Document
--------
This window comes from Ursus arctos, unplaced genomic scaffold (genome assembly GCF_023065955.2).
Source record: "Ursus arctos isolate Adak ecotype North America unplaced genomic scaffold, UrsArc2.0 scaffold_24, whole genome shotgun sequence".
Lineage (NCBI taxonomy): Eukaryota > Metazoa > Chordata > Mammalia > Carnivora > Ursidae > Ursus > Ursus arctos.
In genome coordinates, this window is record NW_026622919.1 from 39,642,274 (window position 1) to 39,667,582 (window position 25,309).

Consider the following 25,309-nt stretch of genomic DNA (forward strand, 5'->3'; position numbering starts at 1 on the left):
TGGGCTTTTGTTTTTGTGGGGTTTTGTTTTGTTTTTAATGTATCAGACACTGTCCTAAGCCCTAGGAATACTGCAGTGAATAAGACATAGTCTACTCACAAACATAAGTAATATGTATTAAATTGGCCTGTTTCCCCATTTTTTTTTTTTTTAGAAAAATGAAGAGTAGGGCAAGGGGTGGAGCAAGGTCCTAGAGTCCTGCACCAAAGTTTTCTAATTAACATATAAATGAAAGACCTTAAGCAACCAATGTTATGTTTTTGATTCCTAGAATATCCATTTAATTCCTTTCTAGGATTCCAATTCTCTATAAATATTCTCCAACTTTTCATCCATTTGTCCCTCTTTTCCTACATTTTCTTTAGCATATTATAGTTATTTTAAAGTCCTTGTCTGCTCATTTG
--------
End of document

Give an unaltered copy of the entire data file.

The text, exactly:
This window comes from Ursus arctos, unplaced genomic scaffold (genome assembly GCF_023065955.2).
Source record: "Ursus arctos isolate Adak ecotype North America unplaced genomic scaffold, UrsArc2.0 scaffold_24, whole genome shotgun sequence".
Lineage (NCBI taxonomy): Eukaryota > Metazoa > Chordata > Mammalia > Carnivora > Ursidae > Ursus > Ursus arctos.
In genome coordinates, this window is record NW_026622919.1 from 39,642,274 (window position 1) to 39,667,582 (window position 25,309).

Consider the following 25,309-nt stretch of genomic DNA (forward strand, 5'->3'; position numbering starts at 1 on the left):
TGGGCTTTTGTTTTTGTGGGGTTTTGTTTTGTTTTTAATGTATCAGACACTGTCCTAAGCCCTAGGAATACTGCAGTGAATAAGACATAGTCTACTCACAAACATAAGTAATATGTATTAAATTGGCCTGTTTCCCCATTTTTTTTTTTTTTAGAAAAATGAAGAGTAGGGCAAGGGGTGGAGCAAGGTCCTAGAGTCCTGCACCAAAGTTTTCTAATTAACATATAAATGAAAGACCTTAAGCAACCAATGTTATGTTTTTGATTCCTAGAATATCCATTTAATTCCTTTCTAGGATTCCAATTCTCTATAAATATTCTCCAACTTTTCATCCATTTGTCCCTCTTTTCCTACATTTTCTTTAGCATATTATAGTTATTTTAAAGTCCTTGTCTGCTCATTTG